With the start of the Olympics in Rio de Janeiro and peak mosquito season in much of the U.S., expect even more news about the Zika virus — ideal timing for frenzy-feeding fraudsters peddling scams such as:
• Online offers for supposed miracle, dietary or natural products, or bogus personal-protection kits to prevent or cure Zika;
• Emails with alarming messages touting must-read links that unleash computer viruses;
• Investment opportunities from companies allegedly developing products to stop the spread of Zika; and
• Charity scams claiming to help victims or to fight the disease.
Such ploys occurred in epidemic proportions two years ago with the Ebola epidemic, and in 2009 with a swine flu outbreak.
The Federal Trade Commission has already warned about one bogus Zika product, a wristband containing mint oil and sold in stores and on the Home Shopping Network. The item supposedly creates a “vapor barrier” of five feet that provides up to 120 hours of protection against mosquito bites, but its marketers agreed to pay $300,000 to the FTC to settle a charge of making deceptive claims. In March the Securities and Exchange Commission cautioned that the Zika crisis could “give rise” to investment scams.
The realities of Zika today: The Centers for Disease Control and Prevention (CDC) reports at least 1,400 cases of infection in the U.S. — all travel related (although as of last week, state health officials were investigating two cases in south Florida that appeared not to be travel related or the result of sexual contact with an infected person).
The CDC notes that Zika is not currently being spread by mosquitoes in the continental United States, but mosquitoes that can carry Zika are found in many areas of the country.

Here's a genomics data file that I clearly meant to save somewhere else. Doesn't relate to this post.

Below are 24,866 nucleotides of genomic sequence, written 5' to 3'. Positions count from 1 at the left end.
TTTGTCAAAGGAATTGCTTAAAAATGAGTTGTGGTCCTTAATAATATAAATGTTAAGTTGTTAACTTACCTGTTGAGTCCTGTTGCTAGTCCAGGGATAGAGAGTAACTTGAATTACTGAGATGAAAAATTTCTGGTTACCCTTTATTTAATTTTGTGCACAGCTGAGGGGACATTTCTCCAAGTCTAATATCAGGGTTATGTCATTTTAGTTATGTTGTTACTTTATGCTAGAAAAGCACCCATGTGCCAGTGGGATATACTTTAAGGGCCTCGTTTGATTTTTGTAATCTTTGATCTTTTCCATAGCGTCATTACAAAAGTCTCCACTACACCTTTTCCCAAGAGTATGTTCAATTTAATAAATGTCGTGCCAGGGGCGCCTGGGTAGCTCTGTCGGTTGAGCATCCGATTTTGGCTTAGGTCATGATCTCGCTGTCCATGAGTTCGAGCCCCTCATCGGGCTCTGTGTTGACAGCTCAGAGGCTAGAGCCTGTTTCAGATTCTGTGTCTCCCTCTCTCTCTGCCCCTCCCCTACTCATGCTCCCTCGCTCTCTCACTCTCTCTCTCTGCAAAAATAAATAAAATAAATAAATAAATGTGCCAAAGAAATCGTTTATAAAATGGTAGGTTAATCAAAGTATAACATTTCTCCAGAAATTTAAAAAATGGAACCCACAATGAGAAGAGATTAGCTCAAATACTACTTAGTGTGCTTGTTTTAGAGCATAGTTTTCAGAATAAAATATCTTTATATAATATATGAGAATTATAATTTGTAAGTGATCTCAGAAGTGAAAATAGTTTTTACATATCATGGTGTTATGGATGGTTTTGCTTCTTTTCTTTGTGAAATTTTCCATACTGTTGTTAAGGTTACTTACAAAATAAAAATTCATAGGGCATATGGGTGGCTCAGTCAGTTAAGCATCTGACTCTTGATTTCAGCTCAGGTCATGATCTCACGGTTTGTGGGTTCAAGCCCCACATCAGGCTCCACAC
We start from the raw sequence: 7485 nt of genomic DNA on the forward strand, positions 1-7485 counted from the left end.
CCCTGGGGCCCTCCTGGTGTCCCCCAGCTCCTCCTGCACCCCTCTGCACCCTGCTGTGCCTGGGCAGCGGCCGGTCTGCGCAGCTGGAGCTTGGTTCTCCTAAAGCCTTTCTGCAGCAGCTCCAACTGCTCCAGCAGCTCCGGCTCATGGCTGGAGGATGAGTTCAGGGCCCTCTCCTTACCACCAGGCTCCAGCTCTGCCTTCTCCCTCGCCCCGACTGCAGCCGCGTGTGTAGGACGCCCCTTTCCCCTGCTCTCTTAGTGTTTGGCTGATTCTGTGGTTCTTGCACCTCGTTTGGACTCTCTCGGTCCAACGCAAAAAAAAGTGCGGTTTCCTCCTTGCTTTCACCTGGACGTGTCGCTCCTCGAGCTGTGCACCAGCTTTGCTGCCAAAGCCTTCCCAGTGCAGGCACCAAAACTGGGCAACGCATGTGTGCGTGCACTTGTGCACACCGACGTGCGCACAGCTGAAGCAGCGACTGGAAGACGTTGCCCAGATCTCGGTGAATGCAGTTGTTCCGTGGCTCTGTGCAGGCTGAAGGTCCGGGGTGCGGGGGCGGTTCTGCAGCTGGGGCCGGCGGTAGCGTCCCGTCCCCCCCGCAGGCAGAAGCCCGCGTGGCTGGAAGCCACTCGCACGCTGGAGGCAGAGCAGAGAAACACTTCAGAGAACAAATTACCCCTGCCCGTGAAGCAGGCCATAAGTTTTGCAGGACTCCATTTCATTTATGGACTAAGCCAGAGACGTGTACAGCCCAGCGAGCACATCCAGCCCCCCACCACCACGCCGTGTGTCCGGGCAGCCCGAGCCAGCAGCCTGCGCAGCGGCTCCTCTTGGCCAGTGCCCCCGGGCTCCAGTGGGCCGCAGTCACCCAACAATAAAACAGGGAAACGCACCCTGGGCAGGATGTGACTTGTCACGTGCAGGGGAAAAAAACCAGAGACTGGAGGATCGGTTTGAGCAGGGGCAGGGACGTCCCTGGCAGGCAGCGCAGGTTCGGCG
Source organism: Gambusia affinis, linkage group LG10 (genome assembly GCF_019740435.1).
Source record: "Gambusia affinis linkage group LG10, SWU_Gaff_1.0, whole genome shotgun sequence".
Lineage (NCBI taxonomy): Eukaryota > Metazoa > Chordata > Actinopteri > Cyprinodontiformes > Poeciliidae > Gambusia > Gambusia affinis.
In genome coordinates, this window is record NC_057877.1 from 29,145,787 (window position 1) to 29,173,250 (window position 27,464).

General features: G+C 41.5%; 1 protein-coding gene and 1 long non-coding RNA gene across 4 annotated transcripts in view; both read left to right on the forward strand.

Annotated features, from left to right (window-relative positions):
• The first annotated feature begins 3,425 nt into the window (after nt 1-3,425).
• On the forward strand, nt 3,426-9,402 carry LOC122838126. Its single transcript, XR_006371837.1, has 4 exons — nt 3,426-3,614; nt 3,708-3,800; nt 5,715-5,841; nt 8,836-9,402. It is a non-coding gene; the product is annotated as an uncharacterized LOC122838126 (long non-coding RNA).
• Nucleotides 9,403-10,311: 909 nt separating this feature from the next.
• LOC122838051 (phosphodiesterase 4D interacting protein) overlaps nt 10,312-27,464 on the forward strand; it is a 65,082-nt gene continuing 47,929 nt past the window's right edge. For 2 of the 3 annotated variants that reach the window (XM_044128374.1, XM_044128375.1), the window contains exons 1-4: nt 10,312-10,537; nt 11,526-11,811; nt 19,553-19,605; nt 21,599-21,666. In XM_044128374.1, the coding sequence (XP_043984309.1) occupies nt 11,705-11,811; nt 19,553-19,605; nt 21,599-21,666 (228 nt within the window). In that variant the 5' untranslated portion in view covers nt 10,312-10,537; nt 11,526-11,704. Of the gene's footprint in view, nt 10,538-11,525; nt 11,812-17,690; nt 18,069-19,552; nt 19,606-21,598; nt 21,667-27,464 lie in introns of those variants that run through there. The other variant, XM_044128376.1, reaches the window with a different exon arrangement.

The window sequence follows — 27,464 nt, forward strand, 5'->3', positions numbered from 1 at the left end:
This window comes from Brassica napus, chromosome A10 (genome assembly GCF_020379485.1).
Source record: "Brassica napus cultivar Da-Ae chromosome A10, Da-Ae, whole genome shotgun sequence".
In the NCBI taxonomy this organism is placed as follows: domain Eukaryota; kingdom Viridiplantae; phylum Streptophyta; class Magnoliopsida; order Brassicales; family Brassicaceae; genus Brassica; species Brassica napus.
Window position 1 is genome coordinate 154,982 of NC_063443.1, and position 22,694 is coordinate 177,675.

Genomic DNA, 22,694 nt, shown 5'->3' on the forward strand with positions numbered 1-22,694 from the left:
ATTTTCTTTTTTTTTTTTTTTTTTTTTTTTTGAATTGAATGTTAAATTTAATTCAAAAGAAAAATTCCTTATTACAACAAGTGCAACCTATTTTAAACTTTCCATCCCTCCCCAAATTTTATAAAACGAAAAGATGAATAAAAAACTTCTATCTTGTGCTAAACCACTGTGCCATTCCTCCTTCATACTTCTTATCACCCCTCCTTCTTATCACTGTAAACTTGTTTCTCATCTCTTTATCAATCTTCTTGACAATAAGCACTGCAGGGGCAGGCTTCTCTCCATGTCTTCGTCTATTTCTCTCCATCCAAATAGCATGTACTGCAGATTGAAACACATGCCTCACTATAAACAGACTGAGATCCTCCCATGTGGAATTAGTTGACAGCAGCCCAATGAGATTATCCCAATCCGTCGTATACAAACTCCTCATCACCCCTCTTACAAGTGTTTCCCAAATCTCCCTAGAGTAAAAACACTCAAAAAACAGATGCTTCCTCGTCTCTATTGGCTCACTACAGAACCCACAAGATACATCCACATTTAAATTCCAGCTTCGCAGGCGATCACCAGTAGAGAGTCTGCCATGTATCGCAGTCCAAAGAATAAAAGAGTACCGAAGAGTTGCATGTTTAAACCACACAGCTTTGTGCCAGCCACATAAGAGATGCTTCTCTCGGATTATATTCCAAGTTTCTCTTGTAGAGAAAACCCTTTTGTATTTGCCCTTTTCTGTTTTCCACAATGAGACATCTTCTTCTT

Still concerned? Although there is no vaccine to prevent Zika or drug to treat it, officials stress that the best medicine is to prevent mosquito bites with an insect repellent containing active ingredients such as deet, picaridin or oil of lemon eucalyptus. In tests by Consumer Reports , products deemed most effective against Zika-carrying Aedes mosquitoes include Sawyer Fisherman’s Formula Picardin, Repel Lemon Eucalyptus, Repel Scented Family, Natrapel 8 Hour and Off! Deepwoods VIII. All cost about $8.
What else to know:
• Don’t believe claims about miracle products specific to Zika. They are scams.
• Delete any emails related to Zika, without clicking on embedded links — no matter how enticing. Or forward them and other spam messages (again, without clicking on links) to the FTC at firstname.lastname@example.org.
• Many investment scams involve unlicensed individuals or unregistered firms. Check for registration status at Investor.gov.
• Avoid charity scams before donating by vetting the organization at Charity Navigator, CharityWatch or the Wise Giving Alliance. You can also contact the state agency that regulates charities where you live.
For information about other scams, sign up for the Fraud Watch Network. You’ll receive free email alerts with tips and resources to help you spot and avoid identity theft and fraud, and keep tabs of scams and law enforcement alerts in your area at our Scam-Tracking Map.
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